While searching for someone”s address I eventually did the unmentionable and looked in Christine”s diary. I came across the following: “Monday – stayed in; Tuesday – stayed in; Wednesday – stayed in; Thursday – stayed in; Friday – went to a farmers” function with Peter, wish I”d stayed in.
“I”ve been accused of not being optimistic enough. Actually, I”m full of optimism. We now have two holiday lets, three workshop units, a show pony enterprise, a shooting syndicate and a microlight aeroplane club.
What has all this to do with the arable section? The point is that it is becoming increasingly difficult to run a conventional farm simply as a unit of basic production.
I”ve also been criticised for attacking government policies. I think I”ll have to put up with the criticism for a while longer.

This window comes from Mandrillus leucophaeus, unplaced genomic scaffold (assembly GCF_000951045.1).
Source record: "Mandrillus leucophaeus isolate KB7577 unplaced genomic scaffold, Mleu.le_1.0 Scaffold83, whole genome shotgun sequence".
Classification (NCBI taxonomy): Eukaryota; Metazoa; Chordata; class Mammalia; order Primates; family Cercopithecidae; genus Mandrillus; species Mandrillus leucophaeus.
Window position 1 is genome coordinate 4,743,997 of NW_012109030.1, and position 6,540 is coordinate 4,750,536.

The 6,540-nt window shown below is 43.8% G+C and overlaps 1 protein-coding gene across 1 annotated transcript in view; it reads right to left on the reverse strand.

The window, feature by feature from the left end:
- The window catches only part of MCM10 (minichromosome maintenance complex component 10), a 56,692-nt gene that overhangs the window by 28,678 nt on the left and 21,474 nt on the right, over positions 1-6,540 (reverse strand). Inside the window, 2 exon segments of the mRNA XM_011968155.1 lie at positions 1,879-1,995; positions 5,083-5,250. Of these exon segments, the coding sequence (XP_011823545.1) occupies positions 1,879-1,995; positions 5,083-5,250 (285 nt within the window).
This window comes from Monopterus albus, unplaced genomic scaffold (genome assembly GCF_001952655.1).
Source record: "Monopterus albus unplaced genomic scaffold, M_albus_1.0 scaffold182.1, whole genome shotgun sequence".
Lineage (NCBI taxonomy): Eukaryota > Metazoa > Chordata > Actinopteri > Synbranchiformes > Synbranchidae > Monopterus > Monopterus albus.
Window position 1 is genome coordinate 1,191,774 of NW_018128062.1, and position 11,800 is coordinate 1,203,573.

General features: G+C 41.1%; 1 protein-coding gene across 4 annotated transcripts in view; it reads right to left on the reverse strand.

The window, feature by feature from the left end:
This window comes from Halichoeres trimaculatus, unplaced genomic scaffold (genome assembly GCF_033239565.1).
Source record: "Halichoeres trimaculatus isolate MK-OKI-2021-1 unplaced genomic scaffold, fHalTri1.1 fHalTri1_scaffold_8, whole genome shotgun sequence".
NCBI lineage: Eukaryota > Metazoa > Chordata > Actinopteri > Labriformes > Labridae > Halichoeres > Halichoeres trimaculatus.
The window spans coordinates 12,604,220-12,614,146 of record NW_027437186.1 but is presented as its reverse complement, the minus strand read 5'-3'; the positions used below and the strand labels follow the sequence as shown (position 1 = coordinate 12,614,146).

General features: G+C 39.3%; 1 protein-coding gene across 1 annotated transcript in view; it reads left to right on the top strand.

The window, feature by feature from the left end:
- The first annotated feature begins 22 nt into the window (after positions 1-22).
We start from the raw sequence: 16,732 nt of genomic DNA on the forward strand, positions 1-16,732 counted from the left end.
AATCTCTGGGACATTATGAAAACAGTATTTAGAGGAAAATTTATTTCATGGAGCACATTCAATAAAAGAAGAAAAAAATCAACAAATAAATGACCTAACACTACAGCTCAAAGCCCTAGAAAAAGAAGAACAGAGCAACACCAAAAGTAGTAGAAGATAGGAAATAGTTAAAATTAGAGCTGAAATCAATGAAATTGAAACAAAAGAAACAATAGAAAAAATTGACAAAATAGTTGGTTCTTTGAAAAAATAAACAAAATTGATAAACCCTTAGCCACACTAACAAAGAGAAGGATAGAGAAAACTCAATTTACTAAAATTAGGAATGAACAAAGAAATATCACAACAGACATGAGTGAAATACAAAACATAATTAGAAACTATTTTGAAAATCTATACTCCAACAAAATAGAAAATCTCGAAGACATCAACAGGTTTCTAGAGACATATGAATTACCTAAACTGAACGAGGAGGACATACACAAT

I find it disgraceful that members of the public can go off-roading through any numbers of farms and livestock fields in four-wheel drive vehicles dripping in mud and muck via countryside rights of way, when farmers are prosecuted, in the name of biosecurity, for leaving a mart with muck still on their wagons.
Likewise, I fail to understand the need for the six-day standstill rule for stock when the public can wander from farm to farm with the new right to roam. Either activity could also potentially threaten biosecurity.
The last few weeks have been very wet, windy and cold. Crops that were looking full of promise a month ago have taken several steps backwards. Those on waterlogged fields are turning more purple by the day and, as leaves are battered down to the ground, some fields, from a distance, almost appear not to be cropped at all.
Still, no time to worry. A good growing season could be here soon, coupled with high prices. Like I said, I”m full of optimism.